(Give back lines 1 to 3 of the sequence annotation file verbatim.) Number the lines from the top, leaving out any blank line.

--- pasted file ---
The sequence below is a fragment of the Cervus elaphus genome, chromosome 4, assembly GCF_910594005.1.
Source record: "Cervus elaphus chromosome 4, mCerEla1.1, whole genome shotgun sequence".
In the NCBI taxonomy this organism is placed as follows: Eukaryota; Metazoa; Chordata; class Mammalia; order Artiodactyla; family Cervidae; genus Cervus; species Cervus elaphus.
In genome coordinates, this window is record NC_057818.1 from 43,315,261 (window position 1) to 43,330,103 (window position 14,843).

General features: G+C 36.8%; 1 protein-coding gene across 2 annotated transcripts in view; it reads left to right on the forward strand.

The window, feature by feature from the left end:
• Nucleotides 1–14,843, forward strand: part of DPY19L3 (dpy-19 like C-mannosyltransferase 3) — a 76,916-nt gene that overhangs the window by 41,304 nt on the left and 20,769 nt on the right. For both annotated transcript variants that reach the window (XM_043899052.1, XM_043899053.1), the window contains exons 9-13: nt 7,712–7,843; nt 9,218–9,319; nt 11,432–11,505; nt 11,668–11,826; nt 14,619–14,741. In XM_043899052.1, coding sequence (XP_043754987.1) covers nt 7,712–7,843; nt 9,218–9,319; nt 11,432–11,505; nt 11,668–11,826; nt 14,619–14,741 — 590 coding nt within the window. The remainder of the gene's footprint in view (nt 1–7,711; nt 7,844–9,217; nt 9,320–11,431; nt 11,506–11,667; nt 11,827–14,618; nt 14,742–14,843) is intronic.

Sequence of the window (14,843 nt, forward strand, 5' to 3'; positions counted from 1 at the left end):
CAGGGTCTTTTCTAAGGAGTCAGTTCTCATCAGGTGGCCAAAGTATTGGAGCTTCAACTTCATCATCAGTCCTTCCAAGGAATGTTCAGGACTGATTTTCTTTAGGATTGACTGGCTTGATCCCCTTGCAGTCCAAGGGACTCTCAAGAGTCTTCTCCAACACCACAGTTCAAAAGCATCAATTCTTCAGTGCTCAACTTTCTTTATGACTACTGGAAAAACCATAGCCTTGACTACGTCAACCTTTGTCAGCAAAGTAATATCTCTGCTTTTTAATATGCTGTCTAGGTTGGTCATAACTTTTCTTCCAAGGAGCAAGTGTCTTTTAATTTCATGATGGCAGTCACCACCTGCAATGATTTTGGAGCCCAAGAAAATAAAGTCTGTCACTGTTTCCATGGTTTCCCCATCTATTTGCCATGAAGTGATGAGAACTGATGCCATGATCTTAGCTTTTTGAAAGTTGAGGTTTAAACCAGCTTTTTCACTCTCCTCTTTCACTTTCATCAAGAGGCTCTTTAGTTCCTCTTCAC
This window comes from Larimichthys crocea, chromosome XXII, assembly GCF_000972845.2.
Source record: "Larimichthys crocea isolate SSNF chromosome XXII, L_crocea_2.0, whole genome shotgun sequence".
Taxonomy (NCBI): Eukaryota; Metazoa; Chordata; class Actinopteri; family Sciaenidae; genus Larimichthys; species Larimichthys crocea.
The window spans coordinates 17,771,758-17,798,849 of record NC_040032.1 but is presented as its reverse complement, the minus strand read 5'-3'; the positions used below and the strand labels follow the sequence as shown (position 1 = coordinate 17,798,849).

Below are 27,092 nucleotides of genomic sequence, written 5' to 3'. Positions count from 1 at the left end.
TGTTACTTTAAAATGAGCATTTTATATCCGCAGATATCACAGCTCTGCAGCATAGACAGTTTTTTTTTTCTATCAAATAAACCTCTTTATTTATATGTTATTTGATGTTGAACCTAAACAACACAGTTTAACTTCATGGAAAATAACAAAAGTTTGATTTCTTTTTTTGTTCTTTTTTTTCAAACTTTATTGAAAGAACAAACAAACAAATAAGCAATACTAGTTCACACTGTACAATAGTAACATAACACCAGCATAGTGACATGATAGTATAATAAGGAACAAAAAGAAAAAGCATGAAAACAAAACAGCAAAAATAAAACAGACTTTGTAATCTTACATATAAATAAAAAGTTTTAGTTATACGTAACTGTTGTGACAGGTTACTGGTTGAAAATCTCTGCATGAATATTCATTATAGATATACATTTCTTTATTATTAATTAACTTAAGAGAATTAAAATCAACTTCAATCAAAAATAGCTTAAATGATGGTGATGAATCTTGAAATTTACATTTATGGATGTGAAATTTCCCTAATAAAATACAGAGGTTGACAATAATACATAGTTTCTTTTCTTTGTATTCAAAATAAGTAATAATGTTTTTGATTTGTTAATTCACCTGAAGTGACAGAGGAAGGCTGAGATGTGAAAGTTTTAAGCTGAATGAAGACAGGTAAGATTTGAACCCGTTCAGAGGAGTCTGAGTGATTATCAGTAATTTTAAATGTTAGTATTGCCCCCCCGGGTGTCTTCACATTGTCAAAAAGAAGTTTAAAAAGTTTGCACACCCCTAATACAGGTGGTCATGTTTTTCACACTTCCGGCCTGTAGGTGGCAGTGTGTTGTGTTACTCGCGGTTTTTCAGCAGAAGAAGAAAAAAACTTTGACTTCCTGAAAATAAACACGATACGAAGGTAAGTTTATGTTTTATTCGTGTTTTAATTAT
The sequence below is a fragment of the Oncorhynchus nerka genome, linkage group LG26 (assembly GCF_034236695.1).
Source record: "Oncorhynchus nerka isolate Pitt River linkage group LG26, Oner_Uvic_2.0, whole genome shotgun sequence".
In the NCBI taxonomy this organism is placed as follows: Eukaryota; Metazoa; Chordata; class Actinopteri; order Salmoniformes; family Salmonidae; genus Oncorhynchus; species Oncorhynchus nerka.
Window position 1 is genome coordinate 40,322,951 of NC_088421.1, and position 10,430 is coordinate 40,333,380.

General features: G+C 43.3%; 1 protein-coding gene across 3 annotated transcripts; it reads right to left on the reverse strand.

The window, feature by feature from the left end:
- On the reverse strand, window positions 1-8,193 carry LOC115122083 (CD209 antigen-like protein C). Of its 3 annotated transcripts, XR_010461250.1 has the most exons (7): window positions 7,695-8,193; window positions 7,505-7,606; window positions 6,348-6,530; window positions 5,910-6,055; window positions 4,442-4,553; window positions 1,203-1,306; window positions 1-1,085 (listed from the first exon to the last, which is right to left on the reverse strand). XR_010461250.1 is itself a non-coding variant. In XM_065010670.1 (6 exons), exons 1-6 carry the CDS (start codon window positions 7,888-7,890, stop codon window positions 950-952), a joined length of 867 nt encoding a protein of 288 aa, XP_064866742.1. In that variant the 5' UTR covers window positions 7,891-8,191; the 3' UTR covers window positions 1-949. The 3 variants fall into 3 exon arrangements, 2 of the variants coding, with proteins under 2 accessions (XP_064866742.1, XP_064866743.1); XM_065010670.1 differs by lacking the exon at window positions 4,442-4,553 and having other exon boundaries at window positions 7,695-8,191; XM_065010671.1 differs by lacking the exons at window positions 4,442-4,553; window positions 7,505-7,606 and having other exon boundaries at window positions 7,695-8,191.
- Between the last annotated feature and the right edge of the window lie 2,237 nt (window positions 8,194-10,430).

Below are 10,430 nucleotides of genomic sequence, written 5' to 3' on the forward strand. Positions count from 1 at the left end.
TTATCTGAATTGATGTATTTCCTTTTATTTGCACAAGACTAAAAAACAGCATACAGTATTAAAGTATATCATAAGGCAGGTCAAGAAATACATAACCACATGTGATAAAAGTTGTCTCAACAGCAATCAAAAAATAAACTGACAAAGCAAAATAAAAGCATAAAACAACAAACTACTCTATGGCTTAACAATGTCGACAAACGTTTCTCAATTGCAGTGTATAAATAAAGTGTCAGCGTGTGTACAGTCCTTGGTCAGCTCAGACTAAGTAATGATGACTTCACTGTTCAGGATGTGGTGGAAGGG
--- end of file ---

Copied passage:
The sequence below is a fragment of the Cervus elaphus genome, chromosome 4, assembly GCF_910594005.1.
Source record: "Cervus elaphus chromosome 4, mCerEla1.1, whole genome shotgun sequence".
In the NCBI taxonomy this organism is placed as follows: Eukaryota; Metazoa; Chordata; class Mammalia; order Artiodactyla; family Cervidae; genus Cervus; species Cervus elaphus.